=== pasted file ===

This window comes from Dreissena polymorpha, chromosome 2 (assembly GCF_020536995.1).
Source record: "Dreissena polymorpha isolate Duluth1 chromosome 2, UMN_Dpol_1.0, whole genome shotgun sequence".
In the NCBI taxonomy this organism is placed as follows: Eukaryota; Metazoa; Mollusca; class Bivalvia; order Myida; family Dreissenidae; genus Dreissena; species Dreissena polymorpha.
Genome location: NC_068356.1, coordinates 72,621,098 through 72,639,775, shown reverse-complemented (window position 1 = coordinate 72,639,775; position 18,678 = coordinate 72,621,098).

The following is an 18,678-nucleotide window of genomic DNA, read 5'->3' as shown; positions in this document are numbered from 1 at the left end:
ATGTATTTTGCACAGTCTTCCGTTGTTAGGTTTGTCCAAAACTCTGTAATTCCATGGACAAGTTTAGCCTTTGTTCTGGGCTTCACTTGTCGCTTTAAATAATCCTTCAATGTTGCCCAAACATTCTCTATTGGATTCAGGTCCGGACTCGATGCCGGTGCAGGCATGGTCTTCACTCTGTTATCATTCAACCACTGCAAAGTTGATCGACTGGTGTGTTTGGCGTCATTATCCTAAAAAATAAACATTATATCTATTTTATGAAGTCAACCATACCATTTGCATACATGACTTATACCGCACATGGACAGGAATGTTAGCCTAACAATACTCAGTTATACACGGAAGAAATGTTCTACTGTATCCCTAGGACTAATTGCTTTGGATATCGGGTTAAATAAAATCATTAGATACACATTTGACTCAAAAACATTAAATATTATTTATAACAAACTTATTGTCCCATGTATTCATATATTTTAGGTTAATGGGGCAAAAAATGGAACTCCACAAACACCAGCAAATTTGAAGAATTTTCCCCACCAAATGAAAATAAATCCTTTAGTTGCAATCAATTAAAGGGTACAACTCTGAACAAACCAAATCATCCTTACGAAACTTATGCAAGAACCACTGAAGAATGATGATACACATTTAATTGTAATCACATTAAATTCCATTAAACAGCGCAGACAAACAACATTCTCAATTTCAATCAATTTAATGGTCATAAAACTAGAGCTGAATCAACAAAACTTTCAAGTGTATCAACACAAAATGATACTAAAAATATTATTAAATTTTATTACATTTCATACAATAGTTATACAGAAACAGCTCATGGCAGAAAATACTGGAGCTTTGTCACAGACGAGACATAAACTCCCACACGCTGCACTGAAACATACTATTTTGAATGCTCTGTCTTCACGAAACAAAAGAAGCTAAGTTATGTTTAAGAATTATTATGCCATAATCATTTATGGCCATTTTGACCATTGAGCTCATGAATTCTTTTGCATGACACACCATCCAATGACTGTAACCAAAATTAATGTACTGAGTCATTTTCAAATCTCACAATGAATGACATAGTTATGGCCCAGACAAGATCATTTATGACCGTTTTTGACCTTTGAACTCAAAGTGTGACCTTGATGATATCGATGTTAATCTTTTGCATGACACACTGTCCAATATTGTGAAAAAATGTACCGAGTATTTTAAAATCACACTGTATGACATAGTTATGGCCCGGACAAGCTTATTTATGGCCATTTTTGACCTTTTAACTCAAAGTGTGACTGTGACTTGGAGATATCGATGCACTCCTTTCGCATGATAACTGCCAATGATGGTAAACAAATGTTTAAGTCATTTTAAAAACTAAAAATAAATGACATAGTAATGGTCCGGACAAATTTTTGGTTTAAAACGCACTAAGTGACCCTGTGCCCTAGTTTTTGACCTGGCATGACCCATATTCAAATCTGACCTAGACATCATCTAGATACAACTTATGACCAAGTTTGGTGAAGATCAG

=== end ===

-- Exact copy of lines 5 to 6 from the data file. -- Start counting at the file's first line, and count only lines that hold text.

The following is an 18,678-nucleotide window of genomic DNA, read 5'->3' as shown; positions in this document are numbered from 1 at the left end:
ATGTATTTTGCACAGTCTTCCGTTGTTAGGTTTGTCCAAAACTCTGTAATTCCATGGACAAGTTTAGCCTTTGTTCTGGGCTTCACTTGTCGCTTTAAATAATCCTTCAATGTTGCCCAAACATTCTCTATTGGATTCAGGTCCGGACTCGATGCCGGTGCAGGCATGGTCTTCACTCTGTTATCATTCAACCACTGCAAAGTTGATCGACTGGTGTGTTTGGCGTCATTATCCTAAAAAATAAACATTATATCTATTTTATGAAGTCAACCATACCATTTGCATACATGACTTATACCGCACATGGACAGGAATGTTAGCCTAACAATACTCAGTTATACACGGAAGAAATGTTCTACTGTATCCCTAGGACTAATTGCTTTGGATATCGGGTTAAATAAAATCATTAGATACACATTTGACTCAAAAACATTAAATATTATTTATAACAAACTTATTGTCCCATGTATTCATATATTTTAGGTTAATGGGGCAAAAAATGGAACTCCACAAACACCAGCAAATTTGAAGAATTTTCCCCACCAAATGAAAATAAATCCTTTAGTTGCAATCAATTAAAGGGTACAACTCTGAACAAACCAAATCATCCTTACGAAACTTATGCAAGAACCACTGAAGAATGATGATACACATTTAATTGTAATCACATTAAATTCCATTAAACAGCGCAGACAAACAACATTCTCAATTTCAATCAATTTAATGGTCATAAAACTAGAGCTGAATCAACAAAACTTTCAAGTGTATCAACACAAAATGATACTAAAAATATTATTAAATTTTATTACATTTCATACAATAGTTATACAGAAACAGCTCATGGCAGAAAATACTGGAGCTTTGTCACAGACGAGACATAAACTCCCACACGCTGCACTGAAACATACTATTTTGAATGCTCTGTCTTCACGAAACAAAAGAAGCTAAGTTATGTTTAAGAATTATTATGCCATAATCATTTATGGCCATTTTGACCATTGAGCTCATGAATTCTTTTGCATGACACACCATCCAATGACTGTAACCAAAATTAATGTACTGAGTCATTTTCAAATCTCACAATGAATGACATAGTTATGGCCCAGACAAGATCATTTATGACCGTTTTTGACCTTTGAACTCAAAGTGTGACCTTGATGATATCGATGTTAATCTTTTGCATGACACACTGTCCAATATTGTGAAAAAATGTACCGAGTATTTTAAAATCACACTGTATGACATAGTTATGGCCCGGACAAGCTTATTTATGGCCATTTTTGACCTTTTAACTCAAAGTGTGACTGTGACTTGGAGATATCGATGCACTCCTTTCGCATGATAACTGCCAATGATGGTAAACAAATGTTTAAGTCATTTTAAAAACTAAAAATAAATGACATAGTAATGGTCCGGACAAATTTTTGGTTTAAAACGCACTAAGTGACCCTGTGCCCTAGTTTTTGACCTGGCATGACCCATATTCAAATCTGACCTAGACATCATCTAGATACAACTTATGACCAAGTTTGGTGAAGATCAG